Success In Referential Communication

Author: M. Paul
Publisher: Springer Science & Business Media
ISBN: 9401731810
Size: 77.50 MB
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One of the most basic themes in the philosophy of language is referential uptake, viz., the question of what counts as properly `understanding' a referring act in communication. In this inquiry, the particular line pursued goes back to Strawson's work on re-identification, but the immediate influence is that of Gareth Evans. It is argued that traditional and recent proposals fail to account for success in referential communication. A novel account is developed, resembling Evans' account in combining an external success condition with a Fregean one. But, in contrast to Evans, greater emphasis is placed on the action-enabling side of communication. Further topics discussed include the role of mental states in accounting for communication, the impact of re-identification on the understanding of referring acts, and Donnellan's referential/attributive distinction. Readership: Philosophers, cognitive scientists and semanticists.

Truth Rationality Cognition And Music

Author: Kepa Korta
Publisher: Springer Science & Business Media
ISBN: 9401705488
Size: 55.86 MB
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A speech for the defence in a Paris murder trial, a road-safety slogan, Hobbes' political theory; each appeals to reason of a kind, but it remains an oblique and rhetoricalldnd. Each relies on comparisons rather than on direct statements, and none can override or supersede the conclusions of ethical reasoning proper. Nevertheless, just as slogans may do more for road safety than the mere recital of accident statistics, or of the evidence given at coroners' inquests, so the arguments of a Hobbes or a Bentham may be of greater practical effect than the assertion of genuinely ethical or political statements, however true and relevant these may be. Stephen Toulmin, Reason in Ethics, 1950. The International Colloquium on Cognitive Science (ICCS), held in Donostia - San Sebastian every two years since 1989, has become one of the most important plazas for cognitive scientists in Europe to present the results of their research and to exchange ideas. The seventh edition, co-organized as usual by the Institute for Logic, Cognition, Language, and Information (ILCLI) and the Department of Logic and Philosophy of Science, both from the University of the Basque Country, took place from May 9 to 12, 200 1, addressing the following main topics: 1. Truth: Epistemology and Logic. 2. Rationality in a Social Setting. 3. Music, Language, and Cognition. Vlll TRUTH, RATIONALITY, COGNITION, AND MUSIC 4. The Order of Discourse: Logic, Pragmatics, and Rhetoric.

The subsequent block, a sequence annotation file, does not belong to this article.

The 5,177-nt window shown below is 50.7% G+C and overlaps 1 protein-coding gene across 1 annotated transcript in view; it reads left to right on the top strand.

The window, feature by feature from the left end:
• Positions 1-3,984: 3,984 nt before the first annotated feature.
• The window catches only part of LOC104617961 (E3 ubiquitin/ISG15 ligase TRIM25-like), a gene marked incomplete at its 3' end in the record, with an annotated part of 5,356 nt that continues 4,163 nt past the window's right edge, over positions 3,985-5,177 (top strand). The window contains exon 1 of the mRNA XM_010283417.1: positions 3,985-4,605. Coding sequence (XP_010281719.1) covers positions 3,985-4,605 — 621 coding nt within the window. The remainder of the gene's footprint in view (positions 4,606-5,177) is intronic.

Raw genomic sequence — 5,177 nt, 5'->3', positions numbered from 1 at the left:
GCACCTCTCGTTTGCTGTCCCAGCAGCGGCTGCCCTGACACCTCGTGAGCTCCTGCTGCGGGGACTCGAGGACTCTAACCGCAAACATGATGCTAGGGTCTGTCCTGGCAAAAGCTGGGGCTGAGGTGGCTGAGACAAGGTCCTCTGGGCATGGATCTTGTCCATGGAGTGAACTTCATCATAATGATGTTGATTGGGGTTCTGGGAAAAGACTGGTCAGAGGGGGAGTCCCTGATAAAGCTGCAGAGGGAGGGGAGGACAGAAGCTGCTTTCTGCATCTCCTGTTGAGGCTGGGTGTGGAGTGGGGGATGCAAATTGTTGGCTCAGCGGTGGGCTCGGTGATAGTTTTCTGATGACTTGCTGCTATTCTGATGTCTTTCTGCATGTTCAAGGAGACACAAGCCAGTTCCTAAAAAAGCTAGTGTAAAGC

How Ficta Follow Fiction

Author: Alberto Voltolini
Publisher: Springer Science & Business Media
ISBN: 1402051476
Size: 42.93 MB
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This book presents a novel theory of fictional entities which integrates the work of previous authors. It puts forward a new metaphysical conception of the nature of these entities, according to which a fictional entity is a compound entity built up from both a make-believe theoretical element and a set-theoretical element. The author advances a new combined semantic and ontological defence of the existence of fictional entities.

Moral Psychology Today

Author: David K. Chan
Publisher: Springer Science & Business Media
ISBN: 9781402068720
Size: 18.63 MB
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This volume is an edited collection of original papers on the theme of "Values, Rational Choice, and the Will". The editor is a Stanford-trained moral philosopher, and the organizer of a conference held on April 1-3, 2004. The conference succeeded in bringing together a wide range of essays that dealt with most of the central questions of moral philosophy today, in both normative ethics and meta-ethics, theoretical and applied ethics, and especially in moral psychology.

Locke On Essence And Identity

Author: C.H. Conn
Publisher: Springer Science & Business Media
ISBN: 9400710054
Size: 60.79 MB
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This book is a study of John Locke's metaphysics of organisms and persons, with particular emphasis on his theory of identity through time and his conventionalism with respect to kinds and essences. After presenting three arguments for thinking that the organisms and persons in Locke's ontology have both spatial and temporal extent, the author argues that on a four-dimensional ontology there is no contradiction between Locke's theory of identity and his rejection of essentialism.

Moralities

Author: Paul Ziff
Publisher: Springer Science & Business Media
ISBN: 9401705003
Size: 35.49 MB